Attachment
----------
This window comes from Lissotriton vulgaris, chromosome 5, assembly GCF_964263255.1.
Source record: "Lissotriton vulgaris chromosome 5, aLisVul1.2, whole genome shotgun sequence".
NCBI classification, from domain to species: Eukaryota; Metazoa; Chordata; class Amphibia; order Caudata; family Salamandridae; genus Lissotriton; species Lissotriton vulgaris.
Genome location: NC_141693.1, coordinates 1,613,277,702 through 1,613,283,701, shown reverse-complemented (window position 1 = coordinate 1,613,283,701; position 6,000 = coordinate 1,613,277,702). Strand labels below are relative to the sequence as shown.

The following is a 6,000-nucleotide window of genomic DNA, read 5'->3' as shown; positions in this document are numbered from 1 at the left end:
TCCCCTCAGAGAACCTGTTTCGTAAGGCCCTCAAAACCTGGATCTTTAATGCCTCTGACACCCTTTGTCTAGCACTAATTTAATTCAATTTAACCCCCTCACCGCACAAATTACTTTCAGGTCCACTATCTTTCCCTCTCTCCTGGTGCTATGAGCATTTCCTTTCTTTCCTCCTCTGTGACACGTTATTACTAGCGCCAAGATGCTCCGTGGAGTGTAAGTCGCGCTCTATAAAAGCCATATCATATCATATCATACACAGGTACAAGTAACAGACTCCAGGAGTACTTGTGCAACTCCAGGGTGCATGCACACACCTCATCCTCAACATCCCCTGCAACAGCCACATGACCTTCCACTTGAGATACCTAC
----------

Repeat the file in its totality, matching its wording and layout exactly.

This window comes from Lissotriton vulgaris, chromosome 5, assembly GCF_964263255.1.
Source record: "Lissotriton vulgaris chromosome 5, aLisVul1.2, whole genome shotgun sequence".
NCBI classification, from domain to species: Eukaryota; Metazoa; Chordata; class Amphibia; order Caudata; family Salamandridae; genus Lissotriton; species Lissotriton vulgaris.
Genome location: NC_141693.1, coordinates 1,613,277,702 through 1,613,283,701, shown reverse-complemented (window position 1 = coordinate 1,613,283,701; position 6,000 = coordinate 1,613,277,702). Strand labels below are relative to the sequence as shown.

The following is a 6,000-nucleotide window of genomic DNA, read 5'->3' as shown; positions in this document are numbered from 1 at the left end:
TCCCCTCAGAGAACCTGTTTCGTAAGGCCCTCAAAACCTGGATCTTTAATGCCTCTGACACCCTTTGTCTAGCACTAATTTAATTCAATTTAACCCCCTCACCGCACAAATTACTTTCAGGTCCACTATCTTTCCCTCTCTCCTGGTGCTATGAGCATTTCCTTTCTTTCCTCCTCTGTGACACGTTATTACTAGCGCCAAGATGCTCCGTGGAGTGTAAGTCGCGCTCTATAAAAGCCATATCATATCATATCATACACAGGTACAAGTAACAGACTCCAGGAGTACTTGTGCAACTCCAGGGTGCATGCACACACCTCATCCTCAACATCCCCTGCAACAGCCACATGACCTTCCACTTGAGATACCTAC